Certain Genes Linked to Kidney Disease in Blacks

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A gene that appears to protect people from sleeping sickness in Africa also appears to make black Americans four times more likely to develop kidney disease, U.S. and Belgian researchers reported on Thursday.

Their findings shed light on why U.S. blacks are far more likely than whites to suffer from kidney disease and could potentially lead to new treatments or even preventive measures.

More than 30 percent of African Americans carry at least one copy of the risky gene sequences, the researchers reported in the journal Science, and people with two copies of them had 10 times the usual risk of kidney disease.

The gene involved is called APOL1.

Dr. Martin Pollak of Harvard Medical School and Beth Israel Deaconess Medical Center and colleagues at the Universite Libre de Bruxelles in Belgium used data from the 1,000 Genomes Project that is sequencing the gene maps of people around the world.

They found two variants of APOL1, called G1 and G2, that raised the risk of two types of serious kidney diseases.

"G1 and G2 both changed the coding sequence of APOL1," Pollak said in a statement. "Further analyses revealed that these very same genetic variants conferred human immunity against the parasite responsible for sleeping sickness."

The findings are parallel to another disease that is more common in blacks -- sickle cell disease. People with one copy of the sickle cell gene appear to be less likely to be infected by malaria, but those with two versions develop misshapen red blood cells and have a range of often deadly symptoms.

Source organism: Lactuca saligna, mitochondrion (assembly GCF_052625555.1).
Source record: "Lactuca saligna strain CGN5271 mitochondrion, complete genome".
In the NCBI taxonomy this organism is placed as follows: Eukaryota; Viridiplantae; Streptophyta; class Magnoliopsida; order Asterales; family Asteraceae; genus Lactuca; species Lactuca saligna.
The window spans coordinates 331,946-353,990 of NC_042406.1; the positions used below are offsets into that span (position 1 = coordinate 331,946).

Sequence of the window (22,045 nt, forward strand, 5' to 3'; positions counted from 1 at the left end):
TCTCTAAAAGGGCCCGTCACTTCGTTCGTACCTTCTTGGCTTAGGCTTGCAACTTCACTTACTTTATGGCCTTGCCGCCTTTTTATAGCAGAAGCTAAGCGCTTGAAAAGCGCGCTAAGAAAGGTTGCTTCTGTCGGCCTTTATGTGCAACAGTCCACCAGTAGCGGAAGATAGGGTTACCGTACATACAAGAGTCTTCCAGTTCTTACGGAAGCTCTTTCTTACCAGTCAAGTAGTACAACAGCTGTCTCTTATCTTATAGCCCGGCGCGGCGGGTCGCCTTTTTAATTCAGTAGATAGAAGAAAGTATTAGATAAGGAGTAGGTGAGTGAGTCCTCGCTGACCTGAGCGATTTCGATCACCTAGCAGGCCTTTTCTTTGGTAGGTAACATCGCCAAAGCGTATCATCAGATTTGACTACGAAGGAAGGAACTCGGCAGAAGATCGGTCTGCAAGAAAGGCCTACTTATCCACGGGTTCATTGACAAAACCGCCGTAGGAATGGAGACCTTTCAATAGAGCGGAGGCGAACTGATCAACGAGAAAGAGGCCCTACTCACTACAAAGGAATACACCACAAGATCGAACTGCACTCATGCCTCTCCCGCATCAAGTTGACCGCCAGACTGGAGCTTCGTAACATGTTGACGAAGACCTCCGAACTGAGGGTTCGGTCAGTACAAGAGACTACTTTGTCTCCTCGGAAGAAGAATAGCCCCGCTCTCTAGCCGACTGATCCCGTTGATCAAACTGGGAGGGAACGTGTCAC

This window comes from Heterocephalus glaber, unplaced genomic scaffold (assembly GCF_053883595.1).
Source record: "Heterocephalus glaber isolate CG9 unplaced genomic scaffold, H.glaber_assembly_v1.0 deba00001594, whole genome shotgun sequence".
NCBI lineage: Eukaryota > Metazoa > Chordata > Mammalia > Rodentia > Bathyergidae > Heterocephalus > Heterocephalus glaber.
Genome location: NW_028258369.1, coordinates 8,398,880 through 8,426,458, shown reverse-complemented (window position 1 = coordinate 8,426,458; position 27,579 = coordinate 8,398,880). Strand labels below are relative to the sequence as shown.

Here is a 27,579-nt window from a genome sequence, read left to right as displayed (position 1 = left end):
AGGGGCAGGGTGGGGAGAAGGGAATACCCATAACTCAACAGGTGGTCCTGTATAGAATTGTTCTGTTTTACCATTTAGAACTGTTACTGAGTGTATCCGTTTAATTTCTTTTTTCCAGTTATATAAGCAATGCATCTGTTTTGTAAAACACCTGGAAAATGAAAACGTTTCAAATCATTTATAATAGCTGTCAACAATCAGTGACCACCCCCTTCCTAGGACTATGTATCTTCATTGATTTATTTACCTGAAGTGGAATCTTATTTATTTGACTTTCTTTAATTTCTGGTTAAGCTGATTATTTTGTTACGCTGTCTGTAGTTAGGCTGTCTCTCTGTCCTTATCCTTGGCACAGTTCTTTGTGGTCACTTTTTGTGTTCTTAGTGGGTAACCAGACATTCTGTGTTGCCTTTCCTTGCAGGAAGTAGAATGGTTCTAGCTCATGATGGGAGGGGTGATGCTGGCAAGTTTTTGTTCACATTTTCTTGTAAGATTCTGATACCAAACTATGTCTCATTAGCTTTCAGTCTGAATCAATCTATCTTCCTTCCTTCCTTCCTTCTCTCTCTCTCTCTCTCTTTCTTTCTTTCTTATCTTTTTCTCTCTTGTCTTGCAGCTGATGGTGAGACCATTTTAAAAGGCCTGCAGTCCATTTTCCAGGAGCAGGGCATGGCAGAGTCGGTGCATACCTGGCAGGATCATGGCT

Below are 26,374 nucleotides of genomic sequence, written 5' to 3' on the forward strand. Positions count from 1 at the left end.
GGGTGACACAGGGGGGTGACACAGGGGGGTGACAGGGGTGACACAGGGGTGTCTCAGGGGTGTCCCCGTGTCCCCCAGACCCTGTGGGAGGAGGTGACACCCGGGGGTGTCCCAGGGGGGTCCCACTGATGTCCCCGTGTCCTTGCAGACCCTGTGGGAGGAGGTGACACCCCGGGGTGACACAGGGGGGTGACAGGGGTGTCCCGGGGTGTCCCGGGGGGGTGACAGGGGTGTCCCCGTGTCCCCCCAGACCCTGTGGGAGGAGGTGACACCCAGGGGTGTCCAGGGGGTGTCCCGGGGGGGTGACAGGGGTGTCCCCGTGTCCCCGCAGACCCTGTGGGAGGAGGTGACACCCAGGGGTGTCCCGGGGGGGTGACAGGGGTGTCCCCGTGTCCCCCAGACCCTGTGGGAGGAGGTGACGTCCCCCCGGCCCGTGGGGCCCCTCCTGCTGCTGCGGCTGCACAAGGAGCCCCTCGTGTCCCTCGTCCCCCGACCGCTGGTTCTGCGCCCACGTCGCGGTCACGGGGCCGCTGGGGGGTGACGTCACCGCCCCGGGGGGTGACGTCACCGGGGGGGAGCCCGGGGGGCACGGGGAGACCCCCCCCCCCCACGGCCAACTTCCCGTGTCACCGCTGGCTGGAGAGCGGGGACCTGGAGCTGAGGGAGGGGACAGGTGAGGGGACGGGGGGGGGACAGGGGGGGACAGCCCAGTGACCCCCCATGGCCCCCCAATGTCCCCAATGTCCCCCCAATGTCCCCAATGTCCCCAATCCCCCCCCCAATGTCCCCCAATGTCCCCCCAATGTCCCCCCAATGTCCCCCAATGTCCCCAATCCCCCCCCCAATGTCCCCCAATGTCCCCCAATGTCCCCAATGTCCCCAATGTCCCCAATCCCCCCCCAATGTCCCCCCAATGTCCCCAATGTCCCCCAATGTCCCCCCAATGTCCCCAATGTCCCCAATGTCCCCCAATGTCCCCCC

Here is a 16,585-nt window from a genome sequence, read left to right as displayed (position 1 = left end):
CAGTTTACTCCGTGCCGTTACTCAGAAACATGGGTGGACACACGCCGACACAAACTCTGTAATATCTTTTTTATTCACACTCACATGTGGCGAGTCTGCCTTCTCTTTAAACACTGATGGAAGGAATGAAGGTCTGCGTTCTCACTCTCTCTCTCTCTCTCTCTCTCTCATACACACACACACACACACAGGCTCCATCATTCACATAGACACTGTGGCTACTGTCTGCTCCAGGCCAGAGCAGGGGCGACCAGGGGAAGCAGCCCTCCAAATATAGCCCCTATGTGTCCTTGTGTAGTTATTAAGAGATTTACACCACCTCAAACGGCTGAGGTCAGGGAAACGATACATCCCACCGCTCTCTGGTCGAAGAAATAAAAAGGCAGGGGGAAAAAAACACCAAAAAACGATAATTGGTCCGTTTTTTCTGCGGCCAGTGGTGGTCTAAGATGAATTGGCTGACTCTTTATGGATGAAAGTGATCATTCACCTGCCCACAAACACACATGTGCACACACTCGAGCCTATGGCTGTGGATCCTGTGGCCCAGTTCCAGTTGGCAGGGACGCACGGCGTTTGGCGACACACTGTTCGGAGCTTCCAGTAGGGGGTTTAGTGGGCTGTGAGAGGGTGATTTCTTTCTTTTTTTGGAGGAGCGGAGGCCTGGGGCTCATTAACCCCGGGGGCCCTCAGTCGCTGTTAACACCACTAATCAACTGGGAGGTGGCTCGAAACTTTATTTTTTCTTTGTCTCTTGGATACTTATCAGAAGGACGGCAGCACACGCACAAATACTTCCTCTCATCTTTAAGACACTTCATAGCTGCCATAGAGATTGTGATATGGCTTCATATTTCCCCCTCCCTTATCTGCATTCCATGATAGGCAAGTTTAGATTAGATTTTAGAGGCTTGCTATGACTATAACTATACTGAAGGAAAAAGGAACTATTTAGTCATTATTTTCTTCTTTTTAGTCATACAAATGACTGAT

Tests in the lab showed that APOL1 protein made by the G1 and G2 versions of the gene killed Trypanosoma brucei rhodesiense, which causes African sleeping sickness.

Kidney disease affects about 500,000 people in the United States and is becoming more common. High blood pressure is a common cause, and the rate of kidney disease in U.S. blacks is four times that of European-Americans.

"We were excited that our findings appeared to relate kidney disease in the United States with human evolution and parasite infection in Africa," Pollak said. "We hope that these new findings will not only lead us to a better understanding of the underlying mechanisms leading to kidney failure, but will also help us develop new ways to treat trypanosome infection and kidney disease."

Drug companies can exploit such niche markets. In 2005, the U.S. Food and Drug Administration approved NitroMed heart failure drug BiDil for marketing to African Americans after clinical trials showed it especially benefited blacks.